York City Police Officer Alex Nova (Photo by Caleb Robertson/Our York Media)

Alex Nova: Someone to look up to

York City Police Officer Alex Nova grew up in a rough Miami neighborhood. He identifies with the struggle many have of getting out of those neighborhoods and being successful.

Presented by: Our York Media
Written by: Anthony Machcinski
Alex Nova (Photo by Caleb Robertson/Our York Media)

York City Police Officer Alex Nova sees a lot of himself in the children he coaches as an assistant baseball coach at York High.

He grew up in West Perrine, a rough neighborhood of Miami, and used sports as a way to stay out of trouble.

“It’s easy to relate to a problem when you live in it,” he says. “I’m trying to break the cycle. I tell these young guys that I don’t want an excuse.”


Alex keeps a letter from his cousin Raphael with him. The pair grew up in the same home and were more like brothers than cousins. Raphael was just a little older, but Alex looked up to him.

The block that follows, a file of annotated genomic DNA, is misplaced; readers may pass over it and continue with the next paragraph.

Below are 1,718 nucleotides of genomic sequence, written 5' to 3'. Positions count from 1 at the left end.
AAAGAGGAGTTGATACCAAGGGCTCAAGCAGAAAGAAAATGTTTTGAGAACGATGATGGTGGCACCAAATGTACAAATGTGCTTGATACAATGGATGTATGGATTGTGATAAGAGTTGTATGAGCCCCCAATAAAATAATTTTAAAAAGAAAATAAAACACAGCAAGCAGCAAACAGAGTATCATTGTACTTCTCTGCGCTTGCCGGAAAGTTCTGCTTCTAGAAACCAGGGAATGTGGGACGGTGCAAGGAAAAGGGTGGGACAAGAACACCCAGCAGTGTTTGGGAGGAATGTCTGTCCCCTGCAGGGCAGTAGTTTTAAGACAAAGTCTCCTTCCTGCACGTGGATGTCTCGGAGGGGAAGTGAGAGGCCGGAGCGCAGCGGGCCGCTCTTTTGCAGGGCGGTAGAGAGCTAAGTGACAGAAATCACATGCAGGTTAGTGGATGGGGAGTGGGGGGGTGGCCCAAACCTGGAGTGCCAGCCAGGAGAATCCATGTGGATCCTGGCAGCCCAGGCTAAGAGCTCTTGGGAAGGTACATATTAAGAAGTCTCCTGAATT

As they got older, Alex knew he wanted a career in law enforcement. Raphael, though, went the other way and got caught up in the gang lifestyle. In 2008, as Alex was preparing for the Air Force, Raphael was incarcerated.

We’re not just patrolling the streets. We come here to hang out and live here, too.

Alex Nova

Last year, Alex received a letter from Raphael from jail. The two were dealt the same cards, Raphael wrote, but Alex hit the books instead of the streets. Raphael said he was proud of how far his cousin has gone.

“You’ve always looked up to me, but I look up to you right now,” the letter says.

“I always keep that letter with me because I feel like he’s always there,” Alex says. “Any time I think things are going bad, I know it could be way worse.”


Alex joined the York City Police Department in 2018 and has since patrolled across the city.

While he’s only been on the force for a short amount of time, he strives to break down the stigma of police officers in the community.

He finds his most rewarding work walking around the projects and talking to the community. He hopes to coordinate future sporting events – like flag football or basketball tournaments – between the police and the community to help improve relations.

“I understand how people don’t want to engage with police, but I want to change that,” Alex says. “We’re here for the community. We’re not just patrolling the streets. We come here to hang out and live here, too.”

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